Gelman posted today on something I found really interesting. I often don’t include his posts in my diary unless they are really memorable or stick out to me. Today was a discussion of Morey’s blog from a while back, the frequentist cases against significance testing. Morey takes Neyman and turns him against Fisher. In the comments on Gelman’s blog, Mayo strictly does not agree with Morey’s interpretations, but I find her arguments really sorely lacking. I mean, you can literally read Neyman and Fisher and they say explicitly where they disagree. To say they in reality didn’t disagree is crazy when they avidly argued with each other in and out of print.
Also, Andrew & Sabrina nail it today: “Psychology’s real crisis: stupid goddamn metaphor priming studies” I’ve been saying this too! It’s so annoying to see studies take a cutesy metaphor and try to turn it into a priming study. There is absolutely no underlying theory and it just reeks of disingenuity — they are playing the game and we all know they don’t actually buy this stuff. Nobody can be that naive can they?
I had the most frustrating time trying to book my flight to Amsterdam today. The bank would block the purchase and send me a fraud alert, I would contact them and tell them it was legit and they’d remove the alert, and then I’d go to purchase the tickets again and they would block it again! This went on and on for hours. So frustrating. In the end I got it though.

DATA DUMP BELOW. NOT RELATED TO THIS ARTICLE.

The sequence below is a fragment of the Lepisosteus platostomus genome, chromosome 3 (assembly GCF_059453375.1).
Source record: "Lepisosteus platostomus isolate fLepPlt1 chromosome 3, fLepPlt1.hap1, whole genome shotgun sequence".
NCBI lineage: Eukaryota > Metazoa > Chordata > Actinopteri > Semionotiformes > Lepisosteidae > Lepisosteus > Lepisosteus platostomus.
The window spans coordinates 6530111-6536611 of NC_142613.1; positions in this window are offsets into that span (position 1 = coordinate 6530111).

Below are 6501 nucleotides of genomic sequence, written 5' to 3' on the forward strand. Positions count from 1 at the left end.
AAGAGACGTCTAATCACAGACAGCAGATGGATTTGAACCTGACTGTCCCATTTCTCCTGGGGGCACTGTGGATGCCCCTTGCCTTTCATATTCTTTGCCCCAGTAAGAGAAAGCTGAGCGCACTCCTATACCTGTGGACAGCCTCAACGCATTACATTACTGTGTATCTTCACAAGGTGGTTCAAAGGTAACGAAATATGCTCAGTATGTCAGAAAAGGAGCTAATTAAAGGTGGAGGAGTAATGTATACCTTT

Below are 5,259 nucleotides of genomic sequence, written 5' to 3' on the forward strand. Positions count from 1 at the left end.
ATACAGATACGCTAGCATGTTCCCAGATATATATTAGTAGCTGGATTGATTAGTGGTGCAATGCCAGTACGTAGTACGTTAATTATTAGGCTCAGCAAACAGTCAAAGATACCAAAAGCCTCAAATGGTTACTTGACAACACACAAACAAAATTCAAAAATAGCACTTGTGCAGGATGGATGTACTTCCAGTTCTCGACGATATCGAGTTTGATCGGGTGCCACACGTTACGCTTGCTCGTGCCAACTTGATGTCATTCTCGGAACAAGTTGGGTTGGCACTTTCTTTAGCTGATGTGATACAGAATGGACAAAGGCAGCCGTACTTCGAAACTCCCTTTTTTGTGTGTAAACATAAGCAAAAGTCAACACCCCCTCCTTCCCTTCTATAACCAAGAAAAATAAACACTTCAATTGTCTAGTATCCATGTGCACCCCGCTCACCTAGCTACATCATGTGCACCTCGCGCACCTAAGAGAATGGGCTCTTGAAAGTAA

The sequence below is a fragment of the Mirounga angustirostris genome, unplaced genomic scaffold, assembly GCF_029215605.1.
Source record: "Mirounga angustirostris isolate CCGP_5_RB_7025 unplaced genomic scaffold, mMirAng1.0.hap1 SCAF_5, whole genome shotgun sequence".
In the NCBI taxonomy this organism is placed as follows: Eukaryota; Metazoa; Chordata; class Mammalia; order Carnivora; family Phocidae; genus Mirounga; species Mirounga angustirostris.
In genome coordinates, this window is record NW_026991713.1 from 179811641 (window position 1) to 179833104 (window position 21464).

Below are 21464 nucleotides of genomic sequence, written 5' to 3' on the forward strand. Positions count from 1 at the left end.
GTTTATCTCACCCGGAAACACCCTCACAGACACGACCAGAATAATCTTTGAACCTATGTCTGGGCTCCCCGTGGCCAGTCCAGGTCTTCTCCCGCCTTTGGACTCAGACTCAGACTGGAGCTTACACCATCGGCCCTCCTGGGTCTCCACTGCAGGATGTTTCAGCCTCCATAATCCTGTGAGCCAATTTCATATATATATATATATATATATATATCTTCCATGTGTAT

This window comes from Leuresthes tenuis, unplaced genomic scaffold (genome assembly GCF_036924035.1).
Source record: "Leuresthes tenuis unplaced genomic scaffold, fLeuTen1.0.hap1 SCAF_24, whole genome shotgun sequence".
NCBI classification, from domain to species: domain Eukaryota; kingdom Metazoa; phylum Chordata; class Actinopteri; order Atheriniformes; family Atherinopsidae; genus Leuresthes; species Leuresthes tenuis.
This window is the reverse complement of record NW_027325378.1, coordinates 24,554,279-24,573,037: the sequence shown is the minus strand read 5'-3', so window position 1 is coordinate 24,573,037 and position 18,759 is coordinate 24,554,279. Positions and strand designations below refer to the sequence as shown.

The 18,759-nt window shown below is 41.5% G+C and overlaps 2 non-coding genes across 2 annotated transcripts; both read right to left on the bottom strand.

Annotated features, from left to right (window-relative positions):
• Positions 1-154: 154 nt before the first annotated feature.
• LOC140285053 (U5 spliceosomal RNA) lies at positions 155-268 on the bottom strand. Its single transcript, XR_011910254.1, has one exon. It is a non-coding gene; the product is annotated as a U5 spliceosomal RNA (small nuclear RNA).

Reading the book I ordered a few days ago on the plane ride today. It’s really more of a proceedings than a book, but it has 5 articles and then a long discussion. There are papers by Jerome Cornfield, Bruce Hill, Dennis Lindley. Seymour Geisser, and Colin Mallows. On the plane I finished Cornfield’s paper, read the entire discussion, and got about halfway into Lindley’s paper before we landed. So really good stuff in there. The discussion was particularly great.
Today I am taking the day off. I am in Las Vegas and I walked ten miles around the city all day. So I didn’t really have time for much stat thinking/reading/doing. I mean, I guess casinos are like the ultimate applications of probability and statistics, but I’m really just here to play video poker at the bar and get comped drinks. And also to see the shows. Saw a great magician today, Mat Franco, who had some really awesome tricks.
Another day off 🙂
Reading that book again on the flight home. Thinking I’ll write a post about binomial vs negative binomial sampling and use a neat little example from Cornfield’s chapter.
Working on my research proposal for the NSF grad student grant. The main theme: tackling publication bias. Pub bias is arguably the most lethal phenomenon with respect to confidence in psychology. And another theme is statistical communication. What good is developing all these cool bayesian methods if there is nobody who knows about them?
I also tried to use an online binomial calculator, and it gave me a p-value of 1.2….. What the hell? This is egregiously bad.